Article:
Cas Lowood has inherited an unusual vocation: He kills the dead.
So did his father before him, until he was gruesomely murdered by a ghost he sought to kill. Now, armed with his father's mysterious and deadly athame, Cas travels the country with his kitchen-witch mother and their spirit-sniffing cat. Together they follow legends and local lore, trying to keep up with the murderous dead—keeping pesky things like the future and friends at bay.
When they arrive in a new town in search of a ghost the locals call Anna Dressed in Blood, Cas doesn't expect anything outside of the ordinary: track, hunt, kill. What he finds instead is a girl entangled in curses and rage, a ghost like he's never faced before. She still wears the dress she wore on the day of her brutal murder in 1958: once white, now stained red and dripping with blood. Since her death, Anna has killed any and every person who has dared to step into the deserted Victorian she used to call home.
But she, for whatever reason, spares Cas's life.
I was looking up at my freshly organised shelves the other day and wondering what was going to make it into my picks of 2011. I've read some great books this year, books I've loved, books that I'd never let you borrow as I'd gaze at the empty space on my shelf and grind my teeth. But this year I've been feeling a little worried as there hasn't been a book that you'd have to attempt to prise out of my hands as I kicked out at you. Well, thank everything that's in the world, I've found it and it's Anna Dressed in Blood.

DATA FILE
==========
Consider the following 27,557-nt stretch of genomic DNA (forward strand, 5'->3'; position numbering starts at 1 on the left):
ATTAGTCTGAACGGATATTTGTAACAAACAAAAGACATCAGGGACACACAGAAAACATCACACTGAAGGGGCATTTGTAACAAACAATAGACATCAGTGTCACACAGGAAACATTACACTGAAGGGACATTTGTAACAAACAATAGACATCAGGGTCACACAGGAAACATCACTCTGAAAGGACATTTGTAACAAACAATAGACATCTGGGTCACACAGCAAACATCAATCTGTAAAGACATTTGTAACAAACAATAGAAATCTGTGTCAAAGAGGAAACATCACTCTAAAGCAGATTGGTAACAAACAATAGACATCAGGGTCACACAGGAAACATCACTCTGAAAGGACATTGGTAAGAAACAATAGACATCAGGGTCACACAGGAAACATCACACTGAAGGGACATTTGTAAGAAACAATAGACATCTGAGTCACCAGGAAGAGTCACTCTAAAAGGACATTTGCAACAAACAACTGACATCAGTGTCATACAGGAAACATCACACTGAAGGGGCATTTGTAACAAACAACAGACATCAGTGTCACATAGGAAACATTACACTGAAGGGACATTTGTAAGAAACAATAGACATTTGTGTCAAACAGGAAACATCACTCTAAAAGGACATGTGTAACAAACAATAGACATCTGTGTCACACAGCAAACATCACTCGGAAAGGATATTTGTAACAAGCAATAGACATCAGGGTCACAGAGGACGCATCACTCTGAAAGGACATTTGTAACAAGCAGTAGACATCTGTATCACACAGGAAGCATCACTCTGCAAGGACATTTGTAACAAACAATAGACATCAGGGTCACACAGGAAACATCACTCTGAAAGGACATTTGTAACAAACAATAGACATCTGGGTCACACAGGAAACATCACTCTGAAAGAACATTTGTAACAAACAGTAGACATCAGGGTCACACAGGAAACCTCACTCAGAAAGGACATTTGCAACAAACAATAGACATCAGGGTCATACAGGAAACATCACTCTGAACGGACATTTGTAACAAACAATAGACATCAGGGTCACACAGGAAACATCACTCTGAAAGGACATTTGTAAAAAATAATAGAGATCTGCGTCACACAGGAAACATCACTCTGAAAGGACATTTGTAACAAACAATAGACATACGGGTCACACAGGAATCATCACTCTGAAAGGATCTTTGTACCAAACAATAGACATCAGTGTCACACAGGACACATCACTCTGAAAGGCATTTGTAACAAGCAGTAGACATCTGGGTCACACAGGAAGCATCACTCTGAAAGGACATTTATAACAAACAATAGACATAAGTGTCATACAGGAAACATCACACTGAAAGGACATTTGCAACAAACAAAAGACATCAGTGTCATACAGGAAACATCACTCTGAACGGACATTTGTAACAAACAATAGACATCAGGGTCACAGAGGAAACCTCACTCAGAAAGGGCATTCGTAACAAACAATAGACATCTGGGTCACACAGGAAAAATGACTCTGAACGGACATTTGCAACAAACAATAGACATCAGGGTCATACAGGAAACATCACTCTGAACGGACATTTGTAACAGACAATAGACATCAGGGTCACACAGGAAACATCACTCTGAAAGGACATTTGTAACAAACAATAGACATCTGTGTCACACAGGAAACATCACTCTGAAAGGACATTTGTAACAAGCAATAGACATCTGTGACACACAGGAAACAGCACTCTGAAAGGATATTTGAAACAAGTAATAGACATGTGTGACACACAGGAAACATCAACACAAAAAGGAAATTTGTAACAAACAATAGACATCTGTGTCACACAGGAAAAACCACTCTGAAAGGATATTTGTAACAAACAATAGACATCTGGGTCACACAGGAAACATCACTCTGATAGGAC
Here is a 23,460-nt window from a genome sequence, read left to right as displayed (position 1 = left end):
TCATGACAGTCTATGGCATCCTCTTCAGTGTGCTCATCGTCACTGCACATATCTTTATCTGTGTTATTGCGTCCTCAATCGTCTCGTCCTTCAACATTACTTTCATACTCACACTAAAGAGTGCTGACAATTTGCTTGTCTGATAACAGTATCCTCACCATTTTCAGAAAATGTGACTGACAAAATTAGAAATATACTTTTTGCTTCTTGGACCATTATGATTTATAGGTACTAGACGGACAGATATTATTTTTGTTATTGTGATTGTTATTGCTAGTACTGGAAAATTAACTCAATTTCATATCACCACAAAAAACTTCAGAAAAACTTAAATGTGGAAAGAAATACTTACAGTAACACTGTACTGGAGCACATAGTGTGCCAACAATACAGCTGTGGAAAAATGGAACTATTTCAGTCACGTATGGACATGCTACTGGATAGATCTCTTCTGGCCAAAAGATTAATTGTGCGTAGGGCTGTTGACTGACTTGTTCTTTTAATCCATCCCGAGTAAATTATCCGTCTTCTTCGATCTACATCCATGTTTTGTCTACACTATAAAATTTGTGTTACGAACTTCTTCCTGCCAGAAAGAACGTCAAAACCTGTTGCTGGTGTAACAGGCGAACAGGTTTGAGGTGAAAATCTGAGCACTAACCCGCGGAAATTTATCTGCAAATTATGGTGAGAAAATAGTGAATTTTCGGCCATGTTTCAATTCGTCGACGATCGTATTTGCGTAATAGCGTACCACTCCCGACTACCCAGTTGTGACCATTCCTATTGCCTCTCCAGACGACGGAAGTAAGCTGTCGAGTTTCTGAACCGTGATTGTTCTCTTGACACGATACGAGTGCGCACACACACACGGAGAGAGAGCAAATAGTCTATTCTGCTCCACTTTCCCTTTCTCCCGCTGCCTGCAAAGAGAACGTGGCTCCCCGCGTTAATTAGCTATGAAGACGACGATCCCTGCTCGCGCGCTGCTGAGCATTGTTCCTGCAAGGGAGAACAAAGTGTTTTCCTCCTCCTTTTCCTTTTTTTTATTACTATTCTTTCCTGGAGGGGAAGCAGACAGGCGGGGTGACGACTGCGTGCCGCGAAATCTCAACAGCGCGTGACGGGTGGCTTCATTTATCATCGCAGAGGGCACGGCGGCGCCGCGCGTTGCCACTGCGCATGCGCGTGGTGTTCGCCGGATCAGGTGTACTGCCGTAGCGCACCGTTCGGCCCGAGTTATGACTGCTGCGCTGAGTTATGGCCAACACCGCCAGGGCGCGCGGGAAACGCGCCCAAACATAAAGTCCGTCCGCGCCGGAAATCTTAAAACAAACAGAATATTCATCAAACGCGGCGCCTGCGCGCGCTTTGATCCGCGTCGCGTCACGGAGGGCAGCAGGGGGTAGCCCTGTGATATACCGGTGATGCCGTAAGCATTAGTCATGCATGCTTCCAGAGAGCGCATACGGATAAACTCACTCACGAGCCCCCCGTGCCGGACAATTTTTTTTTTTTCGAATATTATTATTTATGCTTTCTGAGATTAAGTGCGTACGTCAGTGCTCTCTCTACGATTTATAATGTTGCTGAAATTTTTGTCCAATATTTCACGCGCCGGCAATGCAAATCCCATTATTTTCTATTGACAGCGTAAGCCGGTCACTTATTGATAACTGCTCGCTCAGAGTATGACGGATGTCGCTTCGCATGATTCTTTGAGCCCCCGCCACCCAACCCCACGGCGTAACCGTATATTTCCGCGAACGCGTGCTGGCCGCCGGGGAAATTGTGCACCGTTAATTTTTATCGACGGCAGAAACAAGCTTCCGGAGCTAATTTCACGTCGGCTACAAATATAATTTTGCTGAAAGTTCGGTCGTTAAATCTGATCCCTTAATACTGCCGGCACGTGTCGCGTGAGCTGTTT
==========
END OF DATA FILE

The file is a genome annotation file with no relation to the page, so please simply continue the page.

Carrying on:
As the synopsis suggest, Cas lives a strange and disjointed life. He moves from city to town killing troublesome ghosts all the while knowing that this is what killed his dad. As a result he tries not to connect with anyone but drift though people's lives like the ghosts he seeks. But Thunder Bay is different. What Cas expects to be a quick stab and done turns into his biggest nightmare. People get killed and he finds that he can't work alone on this one, he might have to actually seek help. And then there's Anna who spared him the first time she saw him. He can't stop going to see her and before long he finds himself in a difficult situation.
So why do I love this book so much? First off, the voice is perfect. Cas is both worldy-wise and nonchalant but also vulnerable. He's smart too and the book crackles with humour. I found myself laughing openly to the Ghostbusters references and the way that he both reaches out to his new friends then tries to push them away. As he's initially quite a detached character, an observer, he reads people in an instant. This book also broke my heart a little as it's full of beautiful moments. I haven't even started on Anna who starts the book as a monster and then …? Well, then she becomes something else but also doesn't. I know that sounds kind of shady but I just don't want to spoil it for you so I'll leave it there.
This is no pseudo-horror either. I lived on Stephen King and Shaun Hutson at one point and some of the scenes in Anna are on a level footing of anything by them. At one point I was reading in broad daylight and still felt a chill. Cas has got himself mixed up with some magic that he doesn't quite understand. Fortunately his new friend (and psychic) Thomas's grandfather knows about all manner of things. The adults in this book are almost as appealing as the kids and I would have loved to have seen more of Gideon with his dusty books and Morfan's antique shop.
The book was a joy to read; a spooky, icky and disturbing joy. As an aside the cover is gorgeous and the print is the colour of dried blood. No, it really is. Now you'll have to buy it to see if I'm fibbing.